Nearly 40 years ago, Congress passed the Community Reinvestment Act (CRA) to reduce discriminatory lending practices that prevented creditworthy borrowers from obtaining loans because of the neighborhood that they lived in or wanted to purchase a home in—a practice known as “redlining.” To effect change, the CRA directs and empowers financial regulatory agencies like the Federal Reserve to ensure that financial institutions provide fair access to credit to all borrowers.
With the Federal Reserve and other agencies currently considering how to improve and modernize the CRA, our recent research on the long-run effects of 1930s-era redlining maps shows just how critical this regulatory work is. The paper is the first study to use large-scale, quantitative methods to show a causal effect of redlining in neighborhoods across the United States.
Ultimately, we show that 1930s-era redlining maps have had decades-long consequences for affected neighborhoods, reducing home ownership rates, house values and rents while increasing segregation. Based on some back of the envelope calculations we estimate that redlining could account for 40 to 50% of the house value gap across affected neighborhoods from 1950 to 1980.
149 cities, thousands of neighborhoods, 100 years of demographic data
To uncover a causal relationship between redlining and economic outcomes, we study redlining maps in 149 cities, created in the 1930s by a now-defunct federal agency (the Home Owners Loan Corporation, or HOLC), that classified thousands of neighborhoods as credit-risk level A (least risky), B, C, or D (most risky, or red). In addition to housing and other economic characteristics, the ratings were influenced by the racial and ethnic makeup of neighborhoods and the share of residents that were immigrants.
Rigor of methodology plays a major role here. Because there were pre-existing differences across neighborhoods before the maps were drawn, we employ two strategies to ensure we can claim redlining—and not other factors—had a causal impact on economic outcomes in some neighborhoods.
Both of our strategies focus on very narrow areas around the demarcation lines between B and C neighborhoods and C and D neighborhoods where pre-existing differences are likely to be much smaller along the boundaries than the corresponding differences between the entire neighborhoods. The first strategy compares observed differences in these narrow areas across boundaries to the differences across other potential boundaries that appear statistically similar in terms of demographics and housing characteristics prior to the maps being drawn. The second strategy studies a subset of boundaries where there were little or no pre-existing differences or trends.
Using either approach, we find that residents living within a few blocks of the HOLC line on the “risky” side experienced much worse economic outcomes over time with respect to homeownership, house values, rents, and vacancy rates.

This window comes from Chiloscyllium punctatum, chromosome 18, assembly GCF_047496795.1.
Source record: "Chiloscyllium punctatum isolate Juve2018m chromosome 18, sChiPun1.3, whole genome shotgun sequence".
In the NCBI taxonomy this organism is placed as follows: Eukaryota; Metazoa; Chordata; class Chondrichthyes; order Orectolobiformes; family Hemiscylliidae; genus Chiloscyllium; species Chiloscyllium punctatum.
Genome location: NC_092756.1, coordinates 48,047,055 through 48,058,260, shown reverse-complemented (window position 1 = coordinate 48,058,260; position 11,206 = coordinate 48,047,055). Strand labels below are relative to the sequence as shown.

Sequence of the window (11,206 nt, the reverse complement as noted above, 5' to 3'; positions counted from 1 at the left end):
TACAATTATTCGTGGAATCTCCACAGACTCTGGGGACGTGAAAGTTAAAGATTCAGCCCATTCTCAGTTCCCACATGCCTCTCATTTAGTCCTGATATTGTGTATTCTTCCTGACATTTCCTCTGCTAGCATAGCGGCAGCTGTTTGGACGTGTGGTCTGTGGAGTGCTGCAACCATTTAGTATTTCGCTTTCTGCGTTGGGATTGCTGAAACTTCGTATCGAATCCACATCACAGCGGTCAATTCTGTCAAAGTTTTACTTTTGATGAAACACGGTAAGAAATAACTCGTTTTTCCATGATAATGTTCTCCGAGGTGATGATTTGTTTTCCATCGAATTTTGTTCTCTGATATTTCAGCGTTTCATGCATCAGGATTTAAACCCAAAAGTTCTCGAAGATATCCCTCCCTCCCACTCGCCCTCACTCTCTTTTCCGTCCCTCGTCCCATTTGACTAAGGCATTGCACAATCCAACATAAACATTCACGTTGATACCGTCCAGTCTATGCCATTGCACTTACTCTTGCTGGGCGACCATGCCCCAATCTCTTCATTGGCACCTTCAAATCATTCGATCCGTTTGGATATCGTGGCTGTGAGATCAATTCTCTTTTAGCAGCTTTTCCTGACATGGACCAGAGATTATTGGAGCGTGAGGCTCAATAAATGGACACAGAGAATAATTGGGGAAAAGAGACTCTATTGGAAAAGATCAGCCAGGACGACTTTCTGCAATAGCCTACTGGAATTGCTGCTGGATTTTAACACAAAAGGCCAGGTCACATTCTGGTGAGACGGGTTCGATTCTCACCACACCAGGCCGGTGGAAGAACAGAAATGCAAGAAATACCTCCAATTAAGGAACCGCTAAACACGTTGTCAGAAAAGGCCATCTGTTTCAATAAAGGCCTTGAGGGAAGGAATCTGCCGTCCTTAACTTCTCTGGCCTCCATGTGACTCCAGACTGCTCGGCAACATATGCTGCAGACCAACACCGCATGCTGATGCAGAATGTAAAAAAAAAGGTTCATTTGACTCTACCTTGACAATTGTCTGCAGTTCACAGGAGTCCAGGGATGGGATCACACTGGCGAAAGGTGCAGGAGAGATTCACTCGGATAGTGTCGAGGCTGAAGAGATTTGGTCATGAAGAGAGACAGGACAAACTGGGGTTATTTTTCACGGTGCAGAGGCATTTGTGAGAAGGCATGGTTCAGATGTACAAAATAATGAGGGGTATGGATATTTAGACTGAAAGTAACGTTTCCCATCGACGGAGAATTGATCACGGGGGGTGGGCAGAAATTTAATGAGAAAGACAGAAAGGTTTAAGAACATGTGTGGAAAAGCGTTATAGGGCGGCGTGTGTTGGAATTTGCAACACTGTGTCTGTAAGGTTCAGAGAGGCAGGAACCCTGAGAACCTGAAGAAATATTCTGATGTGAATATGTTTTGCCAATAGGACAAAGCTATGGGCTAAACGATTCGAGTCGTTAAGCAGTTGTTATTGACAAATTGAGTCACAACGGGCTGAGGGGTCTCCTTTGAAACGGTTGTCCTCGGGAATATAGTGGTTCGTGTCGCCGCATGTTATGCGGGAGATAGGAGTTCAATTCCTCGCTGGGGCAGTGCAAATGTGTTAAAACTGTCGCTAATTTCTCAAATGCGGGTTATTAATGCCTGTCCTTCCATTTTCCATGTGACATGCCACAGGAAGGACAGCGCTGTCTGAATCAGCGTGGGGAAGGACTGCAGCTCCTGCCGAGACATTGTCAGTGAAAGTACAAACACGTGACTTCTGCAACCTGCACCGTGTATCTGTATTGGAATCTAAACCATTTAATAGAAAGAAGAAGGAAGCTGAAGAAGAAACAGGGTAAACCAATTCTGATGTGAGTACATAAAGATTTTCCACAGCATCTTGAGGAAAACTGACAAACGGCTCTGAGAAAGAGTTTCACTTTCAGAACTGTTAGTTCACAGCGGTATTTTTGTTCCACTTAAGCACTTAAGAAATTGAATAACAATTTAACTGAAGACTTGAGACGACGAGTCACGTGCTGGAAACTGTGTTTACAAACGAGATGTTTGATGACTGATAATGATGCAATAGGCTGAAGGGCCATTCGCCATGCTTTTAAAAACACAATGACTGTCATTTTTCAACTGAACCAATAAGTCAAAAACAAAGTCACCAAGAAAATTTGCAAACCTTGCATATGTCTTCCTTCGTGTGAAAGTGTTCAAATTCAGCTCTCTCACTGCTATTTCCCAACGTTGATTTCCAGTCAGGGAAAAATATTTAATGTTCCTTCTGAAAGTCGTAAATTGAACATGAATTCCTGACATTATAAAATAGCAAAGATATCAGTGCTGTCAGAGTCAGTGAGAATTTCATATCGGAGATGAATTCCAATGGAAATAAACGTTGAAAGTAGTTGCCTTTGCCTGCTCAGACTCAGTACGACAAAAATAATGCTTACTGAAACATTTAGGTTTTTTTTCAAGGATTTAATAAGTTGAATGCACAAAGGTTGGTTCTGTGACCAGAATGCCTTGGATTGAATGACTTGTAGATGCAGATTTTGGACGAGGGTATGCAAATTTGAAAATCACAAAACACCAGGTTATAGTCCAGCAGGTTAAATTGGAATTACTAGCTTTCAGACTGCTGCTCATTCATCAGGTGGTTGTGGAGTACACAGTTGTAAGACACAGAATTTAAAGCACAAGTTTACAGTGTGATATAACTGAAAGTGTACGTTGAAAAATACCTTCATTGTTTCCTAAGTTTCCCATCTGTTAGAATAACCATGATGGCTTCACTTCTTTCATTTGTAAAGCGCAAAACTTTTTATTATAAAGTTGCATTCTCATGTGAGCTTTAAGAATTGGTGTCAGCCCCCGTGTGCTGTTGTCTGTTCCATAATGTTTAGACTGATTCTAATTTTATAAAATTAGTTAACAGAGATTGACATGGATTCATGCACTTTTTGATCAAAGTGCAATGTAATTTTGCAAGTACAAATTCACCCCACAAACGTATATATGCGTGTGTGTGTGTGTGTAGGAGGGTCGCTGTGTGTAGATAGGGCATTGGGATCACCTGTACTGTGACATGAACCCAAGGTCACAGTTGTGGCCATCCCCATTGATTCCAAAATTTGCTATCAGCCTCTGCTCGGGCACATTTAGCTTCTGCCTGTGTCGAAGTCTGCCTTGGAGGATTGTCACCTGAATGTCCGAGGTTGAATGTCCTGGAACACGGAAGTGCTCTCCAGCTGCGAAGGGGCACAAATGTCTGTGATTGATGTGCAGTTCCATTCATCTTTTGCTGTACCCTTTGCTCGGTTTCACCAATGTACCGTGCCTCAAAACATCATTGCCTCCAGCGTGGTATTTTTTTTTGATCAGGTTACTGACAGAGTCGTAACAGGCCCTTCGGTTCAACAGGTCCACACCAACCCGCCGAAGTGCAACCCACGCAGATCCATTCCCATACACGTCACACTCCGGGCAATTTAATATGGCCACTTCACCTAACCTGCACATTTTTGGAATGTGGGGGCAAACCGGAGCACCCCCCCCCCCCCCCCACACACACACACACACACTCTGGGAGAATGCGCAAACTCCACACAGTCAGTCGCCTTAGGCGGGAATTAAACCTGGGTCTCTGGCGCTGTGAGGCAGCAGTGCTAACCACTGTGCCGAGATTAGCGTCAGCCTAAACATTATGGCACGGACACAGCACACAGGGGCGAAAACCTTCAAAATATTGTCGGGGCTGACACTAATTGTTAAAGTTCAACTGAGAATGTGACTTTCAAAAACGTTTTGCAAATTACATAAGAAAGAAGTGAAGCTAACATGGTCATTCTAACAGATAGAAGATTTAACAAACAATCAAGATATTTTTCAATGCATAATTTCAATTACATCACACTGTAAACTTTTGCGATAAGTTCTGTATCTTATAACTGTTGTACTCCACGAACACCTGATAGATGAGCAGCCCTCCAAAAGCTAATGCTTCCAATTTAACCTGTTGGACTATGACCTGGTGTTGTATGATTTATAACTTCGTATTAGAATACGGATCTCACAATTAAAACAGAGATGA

Segregation—and the emergence of “yellowlining” effects
The research also shows the extent to which redlining exacerbated racial segregation, with areas graded D (red) developing a higher share of Black residents than nearby areas graded C throughout the 20th century. Tellingly, segregation in D-rated areas rises until around the time the CRA, the Fair Housing Act, and the 1974 Equal Credit Opportunity Act were passed, at which point it begins to decline.
While much attention has rightly been paid to negative effects of discriminatory lending practices in the “red” neighborhoods rated the riskiest, the new research shows the impacts extended beyond these neighborhoods. In fact, we find that housing effects were larger and lasted slightly longer along the C–B boundaries (yellow lines) than along the D–C boundaries (red lines)—though why this occurred is still not fully understood and remains an important area for future study.
“Yellowlining” also exacerbated segregation in C–B neighborhoods. Though there were relatively few Black residents in either C or B neighborhoods before 1930, a meaningful gap in the share of Black residents began to grow after the redlining maps were drawn, with more Black residents living on the C side. That gap peaked at 8 percentage points in 1970 before gradually declining.
The importance of empirical research on historical policies like redlining
Over the past several decades, the “credibility revolution” in economics—recognized by this year’s Nobel Prize—has encouraged researchers to revisit classic questions in social science through more rigorous, empirical methods made possible by the availability of large datasets and advanced computing power.
This paper uses such approaches to move beyond descriptive analyses of redlined neighborhoods and show, empirically, that many poor economic outcomes in redlined—and yellowlined—neighborhoods didn’t merely occur alongside redlining, but were the direct result of it.
In doing so, the research pushes back against claims that the maps themselves played no direct role in disinvestment in redlined neighborhoods, or that those who created the maps were simply able to forecast the trajectory of U.S. neighborhoods.1
To learn more, download the full paper.
1 There is an ongoing debate among historians about the extent to which HOLC maps were shared with private lenders, thereby impacting their lending practices. However, there is clear evidence that the maps were shared with the Federal Housing Administration (FHA), and may have influenced where the FHA chose to insure mortgages. It’s also possible that the maps had long-run effects on neighborhoods by influencing many other aspects of urban policy but that remains unstudied to date.